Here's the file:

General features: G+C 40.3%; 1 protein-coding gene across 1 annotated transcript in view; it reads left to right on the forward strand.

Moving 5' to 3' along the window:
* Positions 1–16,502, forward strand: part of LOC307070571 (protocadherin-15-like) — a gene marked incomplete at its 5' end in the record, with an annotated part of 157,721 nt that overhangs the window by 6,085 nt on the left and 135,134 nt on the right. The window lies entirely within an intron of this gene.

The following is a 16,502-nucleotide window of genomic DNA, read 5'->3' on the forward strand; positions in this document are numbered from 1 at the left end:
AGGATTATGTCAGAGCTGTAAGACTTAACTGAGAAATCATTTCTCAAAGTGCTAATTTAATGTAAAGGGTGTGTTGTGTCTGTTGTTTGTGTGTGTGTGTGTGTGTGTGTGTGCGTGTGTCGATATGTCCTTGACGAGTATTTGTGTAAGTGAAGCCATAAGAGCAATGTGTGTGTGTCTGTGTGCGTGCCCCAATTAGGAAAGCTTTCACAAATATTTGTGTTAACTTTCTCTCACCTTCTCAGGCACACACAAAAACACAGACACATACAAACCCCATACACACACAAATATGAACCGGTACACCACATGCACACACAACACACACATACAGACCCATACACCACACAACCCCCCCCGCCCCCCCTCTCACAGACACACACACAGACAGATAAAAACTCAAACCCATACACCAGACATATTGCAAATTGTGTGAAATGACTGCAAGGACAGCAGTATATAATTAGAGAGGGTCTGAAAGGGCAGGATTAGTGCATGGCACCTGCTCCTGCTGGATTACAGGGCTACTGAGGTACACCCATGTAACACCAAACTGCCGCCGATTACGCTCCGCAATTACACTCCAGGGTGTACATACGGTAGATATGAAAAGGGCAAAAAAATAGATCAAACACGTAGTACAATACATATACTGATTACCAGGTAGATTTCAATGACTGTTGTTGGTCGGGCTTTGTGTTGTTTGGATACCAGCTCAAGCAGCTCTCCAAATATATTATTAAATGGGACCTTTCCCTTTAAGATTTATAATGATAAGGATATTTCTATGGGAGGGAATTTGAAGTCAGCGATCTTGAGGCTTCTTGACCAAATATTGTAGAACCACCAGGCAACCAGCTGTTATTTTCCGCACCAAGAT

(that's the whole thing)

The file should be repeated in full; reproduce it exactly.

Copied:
General features: G+C 40.3%; 1 protein-coding gene across 1 annotated transcript in view; it reads left to right on the forward strand.

Moving 5' to 3' along the window:
* Positions 1–16,502, forward strand: part of LOC307070571 (protocadherin-15-like) — a gene marked incomplete at its 5' end in the record, with an annotated part of 157,721 nt that overhangs the window by 6,085 nt on the left and 135,134 nt on the right. The window lies entirely within an intron of this gene.

The following is a 16,502-nucleotide window of genomic DNA, read 5'->3' on the forward strand; positions in this document are numbered from 1 at the left end:
AGGATTATGTCAGAGCTGTAAGACTTAACTGAGAAATCATTTCTCAAAGTGCTAATTTAATGTAAAGGGTGTGTTGTGTCTGTTGTTTGTGTGTGTGTGTGTGTGTGTGTGTGCGTGTGTCGATATGTCCTTGACGAGTATTTGTGTAAGTGAAGCCATAAGAGCAATGTGTGTGTGTCTGTGTGCGTGCCCCAATTAGGAAAGCTTTCACAAATATTTGTGTTAACTTTCTCTCACCTTCTCAGGCACACACAAAAACACAGACACATACAAACCCCATACACACACAAATATGAACCGGTACACCACATGCACACACAACACACACATACAGACCCATACACCACACAACCCCCCCCGCCCCCCCTCTCACAGACACACACACAGACAGATAAAAACTCAAACCCATACACCAGACATATTGCAAATTGTGTGAAATGACTGCAAGGACAGCAGTATATAATTAGAGAGGGTCTGAAAGGGCAGGATTAGTGCATGGCACCTGCTCCTGCTGGATTACAGGGCTACTGAGGTACACCCATGTAACACCAAACTGCCGCCGATTACGCTCCGCAATTACACTCCAGGGTGTACATACGGTAGATATGAAAAGGGCAAAAAAATAGATCAAACACGTAGTACAATACATATACTGATTACCAGGTAGATTTCAATGACTGTTGTTGGTCGGGCTTTGTGTTGTTTGGATACCAGCTCAAGCAGCTCTCCAAATATATTATTAAATGGGACCTTTCCCTTTAAGATTTATAATGATAAGGATATTTCTATGGGAGGGAATTTGAAGTCAGCGATCTTGAGGCTTCTTGACCAAATATTGTAGAACCACCAGGCAACCAGCTGTTATTTTCCGCACCAAGAT